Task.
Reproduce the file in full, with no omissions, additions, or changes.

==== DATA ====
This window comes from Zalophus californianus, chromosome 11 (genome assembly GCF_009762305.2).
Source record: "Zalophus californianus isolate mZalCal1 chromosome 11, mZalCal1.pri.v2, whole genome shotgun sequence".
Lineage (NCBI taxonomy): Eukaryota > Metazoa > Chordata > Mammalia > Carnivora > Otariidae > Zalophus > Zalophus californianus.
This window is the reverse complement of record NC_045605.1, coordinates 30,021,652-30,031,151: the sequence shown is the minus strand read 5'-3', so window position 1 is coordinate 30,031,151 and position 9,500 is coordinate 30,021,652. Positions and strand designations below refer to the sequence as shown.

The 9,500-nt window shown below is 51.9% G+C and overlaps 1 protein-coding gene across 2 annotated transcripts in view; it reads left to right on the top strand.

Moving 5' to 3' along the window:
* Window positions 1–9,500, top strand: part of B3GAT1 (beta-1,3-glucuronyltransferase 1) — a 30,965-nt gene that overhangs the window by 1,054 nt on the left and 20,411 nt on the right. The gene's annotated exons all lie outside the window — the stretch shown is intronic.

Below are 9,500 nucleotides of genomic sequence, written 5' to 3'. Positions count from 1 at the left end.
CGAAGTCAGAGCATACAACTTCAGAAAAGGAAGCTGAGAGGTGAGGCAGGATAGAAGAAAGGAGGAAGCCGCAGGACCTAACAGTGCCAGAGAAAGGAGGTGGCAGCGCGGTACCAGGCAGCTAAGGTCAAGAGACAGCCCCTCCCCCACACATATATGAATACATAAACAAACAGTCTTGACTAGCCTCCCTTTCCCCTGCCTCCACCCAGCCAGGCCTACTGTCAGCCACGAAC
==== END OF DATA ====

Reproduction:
This window comes from Zalophus californianus, chromosome 11 (genome assembly GCF_009762305.2).
Source record: "Zalophus californianus isolate mZalCal1 chromosome 11, mZalCal1.pri.v2, whole genome shotgun sequence".
Lineage (NCBI taxonomy): Eukaryota > Metazoa > Chordata > Mammalia > Carnivora > Otariidae > Zalophus > Zalophus californianus.
This window is the reverse complement of record NC_045605.1, coordinates 30,021,652-30,031,151: the sequence shown is the minus strand read 5'-3', so window position 1 is coordinate 30,031,151 and position 9,500 is coordinate 30,021,652. Positions and strand designations below refer to the sequence as shown.

The 9,500-nt window shown below is 51.9% G+C and overlaps 1 protein-coding gene across 2 annotated transcripts in view; it reads left to right on the top strand.

Moving 5' to 3' along the window:
* Window positions 1–9,500, top strand: part of B3GAT1 (beta-1,3-glucuronyltransferase 1) — a 30,965-nt gene that overhangs the window by 1,054 nt on the left and 20,411 nt on the right. The gene's annotated exons all lie outside the window — the stretch shown is intronic.

Below are 9,500 nucleotides of genomic sequence, written 5' to 3'. Positions count from 1 at the left end.
CGAAGTCAGAGCATACAACTTCAGAAAAGGAAGCTGAGAGGTGAGGCAGGATAGAAGAAAGGAGGAAGCCGCAGGACCTAACAGTGCCAGAGAAAGGAGGTGGCAGCGCGGTACCAGGCAGCTAAGGTCAAGAGACAGCCCCTCCCCCACACATATATGAATACATAAACAAACAGTCTTGACTAGCCTCCCTTTCCCCTGCCTCCACCCAGCCAGGCCTACTGTCAGCCACGAAC